Notwithstanding the "welfare reform" acts of the 1990s, when Social Security turned 65, SSI benefits covered 6,688,489 Americans at a cost of $32,165,856,000, while Social Security itself disbursed some $431,949,000,000 to 45,877,506 beneficiaries. However, those staggering numbers are mere chump change compared to what lies ahead.
President George W. Bush's modest proposal to reform Social Security appears to be a good start at diverting this behemoth from its collision course with insolvency. Predictably, though, the latest retort from the Left is, "What insolvency? What crisis?" Indeed, these do-nothing Demos claim the Fed's IOUs in Social Security's so-called "trust fund," combined with minor tweaks to the system, will keep it solvent for generations.
Well, not exactly. Unless Democrats plan to "tweak" the system by increasing both the retirement age and the current 12.4% SS tax, adding more government debt and reducing benefits, Social Security will not have the revenues to refund current IOUs and meet the SS revenue shortfall. IOUs? For generations, every dime forcibly taken from worker paychecks -- ostensibly to finance the non-existent SS "trust fund" -- has been taken from that fund and applied to other massive entitlement programs.
Social Security outlays now consume 4.28 percent of GDP but will exceed 6 percent in 20 years. There are two reasons for this growth: demographics and benefits increases.
There are 48 million Social Security beneficiaries today, but in 2030 there will be 84 million. In 1950, there were 16 SS taxpayers for every recipient. Now there are only 3.3 taxpayers for every recipient, and that will be reduced 30 percent by 2030. Additionally, when SSI was formed, life-expectancy was 61 years, which is to say, most Americans did not make it to 65. Now, however, average life expectancy is 77.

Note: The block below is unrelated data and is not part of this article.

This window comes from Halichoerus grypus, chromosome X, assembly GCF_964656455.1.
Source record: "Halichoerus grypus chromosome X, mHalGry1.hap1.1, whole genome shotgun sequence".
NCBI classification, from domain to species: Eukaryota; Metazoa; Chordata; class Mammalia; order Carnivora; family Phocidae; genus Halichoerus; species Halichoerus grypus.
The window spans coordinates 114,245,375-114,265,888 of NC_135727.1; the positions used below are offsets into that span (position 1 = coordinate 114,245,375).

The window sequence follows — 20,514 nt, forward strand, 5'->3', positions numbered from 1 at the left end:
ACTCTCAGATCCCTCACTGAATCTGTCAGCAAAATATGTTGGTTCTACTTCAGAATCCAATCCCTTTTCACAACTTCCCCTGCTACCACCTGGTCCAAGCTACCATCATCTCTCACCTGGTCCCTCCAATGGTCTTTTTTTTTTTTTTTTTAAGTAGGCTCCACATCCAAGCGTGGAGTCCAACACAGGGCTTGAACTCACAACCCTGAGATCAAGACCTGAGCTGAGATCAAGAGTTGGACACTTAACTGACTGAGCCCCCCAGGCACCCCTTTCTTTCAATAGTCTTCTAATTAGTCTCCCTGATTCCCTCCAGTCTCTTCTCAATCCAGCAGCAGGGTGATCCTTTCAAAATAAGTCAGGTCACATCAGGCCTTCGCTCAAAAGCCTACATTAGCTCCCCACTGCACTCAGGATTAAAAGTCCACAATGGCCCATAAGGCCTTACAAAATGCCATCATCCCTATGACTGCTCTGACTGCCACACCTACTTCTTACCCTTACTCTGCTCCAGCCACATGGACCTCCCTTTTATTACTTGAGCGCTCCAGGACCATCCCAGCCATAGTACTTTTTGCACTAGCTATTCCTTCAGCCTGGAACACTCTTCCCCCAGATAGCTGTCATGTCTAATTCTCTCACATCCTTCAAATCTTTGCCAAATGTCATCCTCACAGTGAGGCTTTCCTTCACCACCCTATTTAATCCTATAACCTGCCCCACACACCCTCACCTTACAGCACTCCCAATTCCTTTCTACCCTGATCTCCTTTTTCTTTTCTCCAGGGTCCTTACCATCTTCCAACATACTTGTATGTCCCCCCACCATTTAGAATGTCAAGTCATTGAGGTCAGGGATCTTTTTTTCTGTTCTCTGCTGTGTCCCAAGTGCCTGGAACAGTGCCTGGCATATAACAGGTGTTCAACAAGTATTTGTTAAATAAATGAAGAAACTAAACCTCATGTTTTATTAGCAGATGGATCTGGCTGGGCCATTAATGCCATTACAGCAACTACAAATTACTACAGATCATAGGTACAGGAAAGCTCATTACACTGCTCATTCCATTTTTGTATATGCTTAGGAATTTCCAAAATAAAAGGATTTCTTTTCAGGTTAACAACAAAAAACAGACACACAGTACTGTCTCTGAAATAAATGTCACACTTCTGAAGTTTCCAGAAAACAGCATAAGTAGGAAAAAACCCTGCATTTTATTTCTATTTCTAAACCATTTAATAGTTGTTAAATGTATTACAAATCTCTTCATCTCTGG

The second reason for the SSI balloon is that benefits have not been indexed to inflation. Future retirees are being guaranteed retirement increases that grow substantially faster than inflation.
Social Security, as currently managed, will incur an estimated unfunded liability of 27 trillion 2003 dollars over the next 75 years. To offset this jaw-slackening shortfall, President Bush has proposed the incremental privatization of some SSI taxes by allowing individuals under age 55 to invest in personal retirement accounts (PRAs). Additionally, Congress must resolve to index benefits to inflation.
The President's three-year PRA opt-in for SSI taxpayers born after 1950 would allow them to put up to four percent of their wages in their PRAs. At retirement, those invested in PRAs would be guaranteed to receive at least what their payout would be if they only had SSI income. But those beneficiaries whose PRAs have a higher return can share in that return, which reduces the burden on the SSI fund, and the principal balance is fully inheritable.
The PRA plan would "cost" about $664 billion in "lost" SSI revenue over the next ten years. Of course, this lost SSI revenue is merely revenue that's been moved to PRAs, and thus isn't available to "borrow" from the SSI trust fund for other entitlement programs -- and that's why the Demos are hopping mad. Still, all Americans need to understand that the PRA plan does not fully address the revenue shortfall crisis looming on the horizon. That crisis can be resolved only when Congress commits to bringing SSI benefits in line with SSI revenues. (For a comprehensive review of Social Security and the Bush Administration's proposal, link to -- http://FederalistPatriot.US/news/ssi.asp)